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MS causes psychiatric symptoms


As a chronic neurological condition, it should come as no surprise that multiple sclerosis can produce psychiatric problems. In fact, such psychiatric problems are sometimes even the first presentation of MS. In addition to being an inflammatory, demyelinating disease primarily affecting CNS white matter, it has also been shown to damage cortical gray matter. Unfortunately, this only broadens the kinds of psychiatric and cognitive symptoms such patients can exhibit: "Psychiatric symptoms in MS are highly prevalent and frequently overlooked in clinical settings.12–14 In 1 study of relapsing-remitting patients with MS in remission, 95% reported significant psychiatric symptoms, most frequently dysphoria (79%), agitation (40%), anxiety (40%), and irritability (35%)."

Major depression is particularly common, representing approximately 50 percent of those with MS, as opposed to 10-15 percent of the general population. Those with MS are much more likely to commit suicide than the general population. In one study, depression was found to be more important than both physical and cognitive disability in determining quality of life. Interestingly enough, major depression is more common in those with multiple sclerosis than those with other neurological symptoms. Indeed, depression in MS patients is associated with predictable CNS changes such as lesions in certain parts of the frontal lobe and cortical atrophy. This means that MS cannot likely be explained away as a mere psychological reaction from the difficulties that result from the disorder: "Major depressive disorder in patients with MS, therefore, is unlikely to represent a simple reaction to the physical disability, uncertainty, and decreased independence that the illness entails, but given its prevalence, may be considered a symptom of the illness itself and reflective of CNS cortical damage."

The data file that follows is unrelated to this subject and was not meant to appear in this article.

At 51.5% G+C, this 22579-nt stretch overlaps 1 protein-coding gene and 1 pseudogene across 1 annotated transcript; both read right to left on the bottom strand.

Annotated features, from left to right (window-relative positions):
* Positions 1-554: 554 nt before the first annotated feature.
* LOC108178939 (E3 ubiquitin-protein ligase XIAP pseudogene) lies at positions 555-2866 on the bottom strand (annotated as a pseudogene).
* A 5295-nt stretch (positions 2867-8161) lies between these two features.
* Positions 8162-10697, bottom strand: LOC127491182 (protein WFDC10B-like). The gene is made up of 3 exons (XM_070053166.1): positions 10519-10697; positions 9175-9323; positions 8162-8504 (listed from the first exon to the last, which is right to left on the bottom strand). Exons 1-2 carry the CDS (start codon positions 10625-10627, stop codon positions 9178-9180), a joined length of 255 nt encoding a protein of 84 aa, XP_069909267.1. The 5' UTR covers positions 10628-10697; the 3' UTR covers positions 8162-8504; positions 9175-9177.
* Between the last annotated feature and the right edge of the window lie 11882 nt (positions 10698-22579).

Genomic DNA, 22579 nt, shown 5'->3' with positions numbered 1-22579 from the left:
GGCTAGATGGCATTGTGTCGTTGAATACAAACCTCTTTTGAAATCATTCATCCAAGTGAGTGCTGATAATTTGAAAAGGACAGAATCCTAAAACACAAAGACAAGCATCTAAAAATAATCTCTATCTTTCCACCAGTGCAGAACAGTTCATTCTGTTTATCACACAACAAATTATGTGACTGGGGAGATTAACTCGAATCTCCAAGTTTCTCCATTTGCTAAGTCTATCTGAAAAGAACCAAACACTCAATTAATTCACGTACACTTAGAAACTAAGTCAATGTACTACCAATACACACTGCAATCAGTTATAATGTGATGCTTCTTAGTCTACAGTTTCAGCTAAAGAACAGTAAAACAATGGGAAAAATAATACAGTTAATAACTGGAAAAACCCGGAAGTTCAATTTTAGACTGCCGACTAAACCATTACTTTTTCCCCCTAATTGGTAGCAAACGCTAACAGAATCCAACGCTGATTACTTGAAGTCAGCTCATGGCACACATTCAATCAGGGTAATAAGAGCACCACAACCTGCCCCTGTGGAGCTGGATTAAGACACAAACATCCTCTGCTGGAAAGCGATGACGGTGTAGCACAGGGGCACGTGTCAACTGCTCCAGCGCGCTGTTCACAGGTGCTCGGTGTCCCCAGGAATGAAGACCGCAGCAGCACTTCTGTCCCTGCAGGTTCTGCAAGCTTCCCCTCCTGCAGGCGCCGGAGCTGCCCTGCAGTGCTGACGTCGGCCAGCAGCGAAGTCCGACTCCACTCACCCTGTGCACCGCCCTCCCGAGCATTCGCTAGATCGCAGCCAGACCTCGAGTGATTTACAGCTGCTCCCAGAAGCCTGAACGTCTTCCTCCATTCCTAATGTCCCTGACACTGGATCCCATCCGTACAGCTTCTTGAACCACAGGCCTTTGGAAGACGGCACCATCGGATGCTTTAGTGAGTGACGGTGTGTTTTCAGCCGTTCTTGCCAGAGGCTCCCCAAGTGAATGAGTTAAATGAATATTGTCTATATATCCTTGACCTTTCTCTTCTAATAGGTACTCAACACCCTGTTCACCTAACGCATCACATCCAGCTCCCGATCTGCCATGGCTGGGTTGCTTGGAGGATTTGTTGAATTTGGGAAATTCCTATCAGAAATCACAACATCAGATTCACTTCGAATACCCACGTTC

Major depression is not the only psychiatric symptom associated with MS. Bipolar disorder is twice as common in those with MS than the general population, even when controlling for the mania that can sometimes be precipitated by prednisone treatment. Observe the case of a 41 year old male with MS who was diagnosed with bipolar disorder at this age, following his first manic episode:

""Mr. A's late onset of manic symptoms would be highly atypical for primary bipolar disorder and suggests that MS lesions in critical brain regions may be a substantial contributing factor to his presentation.21 For example, lesions along the orbitofrontal prefrontal cortex circuit lead to impulsivity, mood lability, and personality changes, symptoms frequently seen in acute mania.8 On the other hand, a history of manic or hypomanic symptoms in Mr. A may have been long overlooked given the complexity of his neurologic and cognitive presentation, leading to a delay in diagnosis of bipolar disorder."

Pseudobulbar also affects up to 10 percent of those with MS. This produces an asymmetry between mood and affect, such that the individual may have involuntary outbursts of laughing or weeping. "Pseudobulbar affect is common in other neurologic disorders and may be caused by disruption of neuronal connections arising from the brainstem and cerebellum that are involved in regulation of emotional expression.22 Inappropriate episodes of crying and laughing are often embarrassing to patients and may severely limit social interactions."

Finally, psychosis is 2-3 times higher in those with MS than the general population. "Various MRI studies have demonstrated a high lesion load in the medial temporal regions of the cortex among MS patients with psychosis, again suggestive of a role for demyelinating lesions in critical brain regions in the development of neuropsychiatric symptoms."

Story Source: The above story is based on materials provided by EXAMINER
Note: Materials may be edited for content and length

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